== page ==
UT’s efforts around supply chain management and logistics programs have led to high ranking by Supply Chain Management Review, AMR Research, U.S. News & World Report and Supply Chain Digital. UT offers undergraduate, graduate and Ph.D. supply chain management programs and provides executive education, industry forums, research initiatives, custom programs, global partnerships and corporate audits.
One of the leaders of UT’s supply chain initiatives is Dr. J. Paul Dittmann, executive director of the Global Supply Chain Institute. Dittmann is not a lifelong academic. His 30-plus years in industry include c-suite-level experience with the Whirlpool Corporation. His global supply chain and manufacturing strategies for Whirlpool saved the company more than $600 million.
Dittmann also consulted for firms like Walgreens, Walmart and Lowe’s, and he has published work on everything from supply chain metrics and global logistics to global project management and change management. At the university, he works with the demand-supply integration forums and teaches logistics courses in the college and in executive education programs.
“We are one of highest-ranked schools in supply chain education,” Dittmann says. “Although I do some teaching, my main focus is on outreach with our partners.”
For students and its partners in industry, UT strives to be a world-class resource for global supply chain expertise through comprehensive offerings. At the undergrad level, UT focuses on preparing students for the business world through demanding programs and opportunities to network with corporate leaders.
MBA candidates can pursue concentrations in supply chain, finance, logistics, marketing, operations and entrepreneurship and innovation. Ph.D. candidates are involved with research with professors and receive direct exposure to supply chain and logistics systems at major corporations.
“We constantly reevaluate curriculum to ensure relevance,” Dittmann says.
Internationally, UT’s Global Supply Chain Institute has established global partnerships with academic institutions in Asia, Latin America and Central and Western Europe. These efforts at global leadership in supply chain education have allowed UT to create a Global Supply Chain Executive MBA offering, which will open in January 2013 and focus on supply chain management with a global perspective.
In terms of its partnerships with industry, UT does this on domestic and international levels. UT’s supply chain management forum has hosted a domestic supply chain forum for nearly two decades. Vice presidents, directors and managers from approximately 50 top corporations participate in the forum, which allows corporate leaders, professors and students to share ideas about supply chain issues.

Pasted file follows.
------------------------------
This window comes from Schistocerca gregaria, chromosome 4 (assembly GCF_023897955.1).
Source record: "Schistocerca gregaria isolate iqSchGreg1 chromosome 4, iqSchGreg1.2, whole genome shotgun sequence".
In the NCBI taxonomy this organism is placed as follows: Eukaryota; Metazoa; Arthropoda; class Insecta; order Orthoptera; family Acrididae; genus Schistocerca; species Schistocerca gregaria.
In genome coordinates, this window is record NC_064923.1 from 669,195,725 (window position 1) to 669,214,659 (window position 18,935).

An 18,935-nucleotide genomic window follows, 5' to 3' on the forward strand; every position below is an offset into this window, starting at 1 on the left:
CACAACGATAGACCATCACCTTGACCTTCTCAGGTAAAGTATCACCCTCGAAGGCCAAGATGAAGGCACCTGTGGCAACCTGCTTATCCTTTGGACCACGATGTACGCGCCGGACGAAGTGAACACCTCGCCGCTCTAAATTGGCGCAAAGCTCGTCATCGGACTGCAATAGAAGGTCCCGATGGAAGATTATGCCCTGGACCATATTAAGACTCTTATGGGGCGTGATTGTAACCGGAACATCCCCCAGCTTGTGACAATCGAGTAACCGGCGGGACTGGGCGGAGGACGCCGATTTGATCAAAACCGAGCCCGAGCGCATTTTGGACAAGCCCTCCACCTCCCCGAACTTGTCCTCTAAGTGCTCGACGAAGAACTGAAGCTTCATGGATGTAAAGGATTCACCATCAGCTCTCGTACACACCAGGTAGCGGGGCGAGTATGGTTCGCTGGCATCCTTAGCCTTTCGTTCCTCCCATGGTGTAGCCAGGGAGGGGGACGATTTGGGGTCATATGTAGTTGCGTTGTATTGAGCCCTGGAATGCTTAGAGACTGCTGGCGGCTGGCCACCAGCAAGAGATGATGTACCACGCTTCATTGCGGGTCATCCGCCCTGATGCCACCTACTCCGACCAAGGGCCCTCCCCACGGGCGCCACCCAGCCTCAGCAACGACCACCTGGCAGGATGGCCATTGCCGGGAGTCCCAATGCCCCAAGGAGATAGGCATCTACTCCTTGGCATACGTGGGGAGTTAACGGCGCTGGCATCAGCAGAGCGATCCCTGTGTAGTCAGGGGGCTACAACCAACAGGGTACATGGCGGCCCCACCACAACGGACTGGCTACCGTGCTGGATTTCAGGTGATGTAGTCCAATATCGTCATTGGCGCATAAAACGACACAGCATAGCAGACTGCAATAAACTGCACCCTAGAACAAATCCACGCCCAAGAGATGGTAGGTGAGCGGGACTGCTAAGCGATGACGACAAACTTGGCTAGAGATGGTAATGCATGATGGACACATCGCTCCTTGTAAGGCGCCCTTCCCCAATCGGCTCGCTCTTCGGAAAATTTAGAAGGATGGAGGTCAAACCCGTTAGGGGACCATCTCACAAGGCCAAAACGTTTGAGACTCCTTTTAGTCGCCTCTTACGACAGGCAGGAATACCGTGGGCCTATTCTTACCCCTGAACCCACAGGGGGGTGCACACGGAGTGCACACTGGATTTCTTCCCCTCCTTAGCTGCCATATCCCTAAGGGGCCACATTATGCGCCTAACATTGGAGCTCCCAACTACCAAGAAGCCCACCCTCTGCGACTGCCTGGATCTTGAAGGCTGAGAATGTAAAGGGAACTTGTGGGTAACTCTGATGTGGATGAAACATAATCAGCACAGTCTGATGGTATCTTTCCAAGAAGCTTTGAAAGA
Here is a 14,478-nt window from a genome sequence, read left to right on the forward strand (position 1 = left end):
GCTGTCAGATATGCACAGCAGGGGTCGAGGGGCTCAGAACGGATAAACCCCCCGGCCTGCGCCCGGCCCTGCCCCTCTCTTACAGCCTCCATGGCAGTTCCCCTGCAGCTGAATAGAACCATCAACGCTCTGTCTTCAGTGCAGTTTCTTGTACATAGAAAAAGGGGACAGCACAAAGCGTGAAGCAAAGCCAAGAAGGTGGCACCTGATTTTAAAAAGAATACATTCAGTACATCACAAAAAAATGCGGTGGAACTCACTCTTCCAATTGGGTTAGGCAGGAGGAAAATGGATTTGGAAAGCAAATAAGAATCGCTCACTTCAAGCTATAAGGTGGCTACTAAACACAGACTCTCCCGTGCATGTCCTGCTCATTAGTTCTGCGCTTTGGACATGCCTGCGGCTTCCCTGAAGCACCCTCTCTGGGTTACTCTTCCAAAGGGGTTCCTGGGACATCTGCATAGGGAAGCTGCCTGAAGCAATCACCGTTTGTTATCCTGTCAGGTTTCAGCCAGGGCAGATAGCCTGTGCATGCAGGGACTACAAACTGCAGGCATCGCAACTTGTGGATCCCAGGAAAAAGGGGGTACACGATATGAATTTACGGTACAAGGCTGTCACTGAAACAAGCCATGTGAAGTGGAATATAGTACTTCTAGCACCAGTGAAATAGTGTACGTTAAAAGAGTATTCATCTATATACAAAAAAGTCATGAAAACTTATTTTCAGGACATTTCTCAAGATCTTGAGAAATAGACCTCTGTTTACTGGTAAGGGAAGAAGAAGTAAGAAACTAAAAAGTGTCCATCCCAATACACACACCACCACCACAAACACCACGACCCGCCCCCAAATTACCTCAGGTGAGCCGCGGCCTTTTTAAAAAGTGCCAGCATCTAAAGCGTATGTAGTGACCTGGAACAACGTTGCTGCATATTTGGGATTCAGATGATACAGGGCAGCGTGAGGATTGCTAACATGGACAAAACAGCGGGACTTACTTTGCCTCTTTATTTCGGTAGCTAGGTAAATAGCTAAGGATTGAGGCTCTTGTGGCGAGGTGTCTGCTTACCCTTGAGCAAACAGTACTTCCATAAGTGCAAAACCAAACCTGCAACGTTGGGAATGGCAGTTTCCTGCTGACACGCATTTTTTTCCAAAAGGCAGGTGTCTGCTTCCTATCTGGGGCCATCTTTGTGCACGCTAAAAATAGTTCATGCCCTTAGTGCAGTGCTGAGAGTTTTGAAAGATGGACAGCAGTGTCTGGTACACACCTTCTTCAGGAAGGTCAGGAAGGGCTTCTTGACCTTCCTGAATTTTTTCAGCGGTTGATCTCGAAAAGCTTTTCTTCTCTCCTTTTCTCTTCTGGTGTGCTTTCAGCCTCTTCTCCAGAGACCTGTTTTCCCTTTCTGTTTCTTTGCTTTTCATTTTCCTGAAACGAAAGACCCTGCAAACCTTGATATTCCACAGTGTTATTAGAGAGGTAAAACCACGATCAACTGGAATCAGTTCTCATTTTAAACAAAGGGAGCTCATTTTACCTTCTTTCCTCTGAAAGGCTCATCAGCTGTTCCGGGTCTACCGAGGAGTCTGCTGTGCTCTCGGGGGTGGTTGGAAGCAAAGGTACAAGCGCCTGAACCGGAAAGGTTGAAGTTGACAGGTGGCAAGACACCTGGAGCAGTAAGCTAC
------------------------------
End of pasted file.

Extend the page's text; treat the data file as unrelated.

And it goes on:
In 2011, UT launched the Global Supply Chain Forum in France in partnership with ESSEC Business School. Its is structured similarly to the domestic forum, but it will meet in North America, Asia, Western Europe, Central/Eastern Europe and Latin America. Partners in the forum include ESSEC in France and Singapore, Central European University in Hungary and Instituto de Logistica e Supply Chain in Brazil.
Relationships with these international universities extend to research into trends and issues in global supply chain management. And beyond the forums, UT connects to industry through the Global Supply Chain Institute Advisory Board, which consists of more than 30 supply chain vice presidents from many leading corporations, and helps the institute stay on top of industry trends and determine its course of action.
“Our forum of 54 industry partners supports us and meets two times a year,” Dittmann says. “In addition, 43 senior, V.P.-level supply chain executives are on our advisory board. That board meets a few times a year and provides us with advice on topics such as controlling costs and acquiring talent.”
It is through these industry relationships that UT has come to understand that companies are looking for a single reliable resource that can provide supply chain solutions when it comes to education, research, consultative problem solving and the global aspects of supply chain management.
“Supply chain can be responsible for 60 percent to 70 percent of cost in a company,” Dittmann says. “Supply chain is also hugely responsible for the financial performance of companies, because it is responsible for providing product at the right place and right time, as well as managing most of the physical assets, working capital and inventory.”
Because the supply chain is at the center of driving a company’s overall financial performance and shareholder value, UT is working to devise supply chain solutions that are innovative and ensure that the supply chain has a place in the executive suite. Although these solutions can differ depending on the industry and company, commonalities can be found.
A universal framework for getting more out of supply chain operations can be found in Dittmann’s latest book, Supply Chain Transformation. It lays out a nine-step process for how to build and sustain a customized supply chain system that will help any company enhance revenue, maximize profitability, improve efficiency and increase shareholder value.
“That process must be done company by company,” Dittmann says, “And we have found that only 15 percent of companies have a documented supply chain strategy.”
UT will continue to educate its supply chain students and work with companies on their supply chain challenges. The university intends to stay ranked as the No. 1 academic supply chain institution, staying relevant thanks to the strength of its staff and the depth of its industry partnerships.
“We have to keep raising the bar every year,” Dittmann says. “By offering new, relevant products that people want and staying in close contact with partners in private industry, we’ll be able to stay on top.”